Shopping with the help of avatars, augmented reality and apps — according to the SURTRADE research project, this could be normality in the inner cities of Germany in the future. The project works on solutions for omnichannel trade. Smaller retail outlets should also benefit from the new opportunities. Omnichannel trade is wonderfully convenient for customers. They no longer make a clear distinction between stationary, online and mobile channel but decide how they wish to learn more about products, obtain or pay for them according to their needs. They often make the purchase decision wherever they find service is the best. This development, however, poses a great challenge for many retailers.
The HHL Chair of Marketing esp. E-Commerce and Cross-Media-Management is a partner of the SURTRADE (Smart Urban Retail Services) research project as well as the University of Leipzig and Kühne Logistics University (KLU) in Hamburg.Tchibo, SALT Solutions and CheckMobile represent the practical side.The multi-year project brings together scientists and practitioners and is supported by the Federal Ministry of Education and Research of Germany. The goal is to provide precisely those services which the retailers need to make the shopping experience as pleasant as possible for their customers. “We are working on a modular component system from which retailers can choose the tools and services that fit them and their customers best,” explains André Ludwig, professor at KLU and leader of SURTRADE. From generating a desire, consultation, purchase and the delivery of the goods to customer retention. Ludwig:
“We want to support specialized dealers and retailers on their way to omnichannel trading and also allow smaller businesses to exist alongside the major competitors.”
The first applications researched by the SURTRADE project can already be tested under real conditions. Nov 9 to 17, 2018, a living lab is opened in Leipzig’s city center which is serving as a test field. Trying out On-site application and services at the living lab is expressly desired; e.g. buying furniture with the HoloLens: Look at pieces of furniture from all angles in a virtual space.Or shopping for clothes without trying them on: The digital avatar can be adjusted to your personal measurements.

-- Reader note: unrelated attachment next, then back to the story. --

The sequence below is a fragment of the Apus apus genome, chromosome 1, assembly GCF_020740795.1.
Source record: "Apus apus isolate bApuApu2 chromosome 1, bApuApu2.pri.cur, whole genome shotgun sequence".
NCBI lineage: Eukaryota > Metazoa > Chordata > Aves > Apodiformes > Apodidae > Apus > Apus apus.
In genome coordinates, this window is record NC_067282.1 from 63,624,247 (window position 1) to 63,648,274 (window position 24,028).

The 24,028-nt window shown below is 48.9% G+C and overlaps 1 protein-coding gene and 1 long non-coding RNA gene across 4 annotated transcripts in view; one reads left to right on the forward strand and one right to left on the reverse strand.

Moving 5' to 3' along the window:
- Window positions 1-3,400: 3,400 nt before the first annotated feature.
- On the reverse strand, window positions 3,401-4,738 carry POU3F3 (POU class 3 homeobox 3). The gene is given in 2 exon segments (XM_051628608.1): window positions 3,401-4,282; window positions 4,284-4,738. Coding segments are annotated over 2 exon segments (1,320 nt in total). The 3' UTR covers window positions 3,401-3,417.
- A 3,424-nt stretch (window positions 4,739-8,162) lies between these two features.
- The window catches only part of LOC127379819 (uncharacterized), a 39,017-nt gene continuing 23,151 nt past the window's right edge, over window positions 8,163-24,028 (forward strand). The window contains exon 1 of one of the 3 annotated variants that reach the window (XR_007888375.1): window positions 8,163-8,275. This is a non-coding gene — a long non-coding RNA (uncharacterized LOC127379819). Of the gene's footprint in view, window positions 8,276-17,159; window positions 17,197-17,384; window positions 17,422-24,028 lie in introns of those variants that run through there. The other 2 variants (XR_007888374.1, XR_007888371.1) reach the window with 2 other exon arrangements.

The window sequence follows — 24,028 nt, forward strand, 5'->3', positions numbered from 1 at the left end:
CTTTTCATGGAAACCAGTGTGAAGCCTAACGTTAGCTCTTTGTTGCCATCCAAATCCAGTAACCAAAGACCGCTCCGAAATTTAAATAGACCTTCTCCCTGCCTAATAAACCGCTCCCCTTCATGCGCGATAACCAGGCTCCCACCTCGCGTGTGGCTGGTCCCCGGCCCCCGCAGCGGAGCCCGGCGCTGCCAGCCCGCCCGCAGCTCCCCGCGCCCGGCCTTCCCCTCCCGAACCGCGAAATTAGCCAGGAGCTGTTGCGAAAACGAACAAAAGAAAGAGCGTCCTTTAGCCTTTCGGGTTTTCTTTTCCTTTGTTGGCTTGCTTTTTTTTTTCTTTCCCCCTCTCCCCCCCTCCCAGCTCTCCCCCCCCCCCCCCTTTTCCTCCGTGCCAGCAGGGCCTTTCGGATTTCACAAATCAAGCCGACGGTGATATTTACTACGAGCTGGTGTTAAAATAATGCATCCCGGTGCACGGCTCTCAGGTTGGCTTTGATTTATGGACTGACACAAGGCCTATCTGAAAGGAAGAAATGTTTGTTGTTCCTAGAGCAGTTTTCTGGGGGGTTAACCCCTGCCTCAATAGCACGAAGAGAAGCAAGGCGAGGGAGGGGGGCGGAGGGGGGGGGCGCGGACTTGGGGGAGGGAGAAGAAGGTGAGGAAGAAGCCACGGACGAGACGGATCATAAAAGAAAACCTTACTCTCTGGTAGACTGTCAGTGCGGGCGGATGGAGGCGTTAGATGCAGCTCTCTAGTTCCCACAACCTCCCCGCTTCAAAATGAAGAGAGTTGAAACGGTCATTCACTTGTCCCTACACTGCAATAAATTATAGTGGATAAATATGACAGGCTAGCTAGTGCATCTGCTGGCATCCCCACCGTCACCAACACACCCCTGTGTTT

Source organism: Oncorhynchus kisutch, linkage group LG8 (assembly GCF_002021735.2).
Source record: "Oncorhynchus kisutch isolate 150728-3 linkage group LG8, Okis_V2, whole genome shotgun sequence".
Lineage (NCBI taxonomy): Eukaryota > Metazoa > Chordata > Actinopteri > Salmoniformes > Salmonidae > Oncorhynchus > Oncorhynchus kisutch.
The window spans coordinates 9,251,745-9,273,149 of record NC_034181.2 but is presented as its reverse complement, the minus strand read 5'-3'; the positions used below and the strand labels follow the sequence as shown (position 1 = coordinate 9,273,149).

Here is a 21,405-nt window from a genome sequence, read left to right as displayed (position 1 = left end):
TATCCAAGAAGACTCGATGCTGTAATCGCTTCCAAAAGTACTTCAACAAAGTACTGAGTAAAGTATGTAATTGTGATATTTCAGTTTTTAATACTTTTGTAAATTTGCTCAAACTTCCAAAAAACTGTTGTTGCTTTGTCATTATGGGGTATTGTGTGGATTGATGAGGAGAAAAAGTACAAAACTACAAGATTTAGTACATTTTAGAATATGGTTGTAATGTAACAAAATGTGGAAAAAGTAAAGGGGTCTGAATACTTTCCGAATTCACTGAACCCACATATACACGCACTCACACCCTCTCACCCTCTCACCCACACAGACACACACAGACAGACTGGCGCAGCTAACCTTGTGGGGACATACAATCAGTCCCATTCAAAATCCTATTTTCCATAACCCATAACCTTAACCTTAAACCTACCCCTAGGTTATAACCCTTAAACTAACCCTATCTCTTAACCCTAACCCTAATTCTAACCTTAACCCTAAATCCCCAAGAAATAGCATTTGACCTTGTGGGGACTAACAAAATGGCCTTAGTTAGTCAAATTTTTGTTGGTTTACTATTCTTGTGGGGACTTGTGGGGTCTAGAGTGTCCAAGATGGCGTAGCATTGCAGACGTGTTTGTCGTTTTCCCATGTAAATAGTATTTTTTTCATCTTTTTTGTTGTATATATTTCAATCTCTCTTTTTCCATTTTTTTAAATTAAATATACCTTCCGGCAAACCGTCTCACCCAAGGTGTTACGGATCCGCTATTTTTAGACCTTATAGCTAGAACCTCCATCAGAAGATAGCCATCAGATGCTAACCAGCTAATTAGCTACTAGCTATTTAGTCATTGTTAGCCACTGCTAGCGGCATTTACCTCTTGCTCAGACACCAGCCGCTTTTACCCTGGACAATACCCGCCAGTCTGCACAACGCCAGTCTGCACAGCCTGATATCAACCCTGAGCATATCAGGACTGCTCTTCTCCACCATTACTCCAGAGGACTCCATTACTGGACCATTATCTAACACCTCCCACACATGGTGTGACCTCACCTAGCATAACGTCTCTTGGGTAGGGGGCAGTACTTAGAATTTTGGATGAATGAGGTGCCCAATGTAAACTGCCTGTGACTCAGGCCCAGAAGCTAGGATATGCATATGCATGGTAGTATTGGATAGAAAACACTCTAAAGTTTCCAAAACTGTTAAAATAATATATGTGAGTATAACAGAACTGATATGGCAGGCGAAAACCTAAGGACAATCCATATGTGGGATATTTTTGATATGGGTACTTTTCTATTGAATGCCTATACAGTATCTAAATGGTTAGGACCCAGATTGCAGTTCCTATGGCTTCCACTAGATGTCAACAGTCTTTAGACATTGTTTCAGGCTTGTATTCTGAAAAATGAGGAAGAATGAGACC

HHL is responsible for the evaluation of the living lab.
“We interview the visitors about the individual stations of the living lab to find out which ones were well-received and where there is still room for improvement,” explains Eric Holdack, Research Associate at the HHL Chair of Marketing.
The SURTRADE project partners expect active participation by Leipzigers in the living lab; and, consequently, findings about how they can continue to improve their offer to traders and customers. Another living lab will take place in Hamburg next year. Up until then, more services will be added.
SALT Solutions presents an avatar to help with clothes shopping at the living lab. Instead of cramming themselves into small changing rooms and viewing the clothes in bright artificial lighting, customers can now leave trying on the items to a virtual personality thanks to the mixed reality technology. “You simply put on mixed reality goggles, a so-called HoloLens, adjust the avatar to your own body measurements and can then view different cuts, designs and color combinations,” explains Gunter Teichmann, Head of Innovation and Research at SALT Solutions AG. The virtual self appears to be right in the middle of the room. “We are also working on having the avatars advise the customers in the future,” comments Teichmann. They are to give recommendations on models and colors based on previous purchases.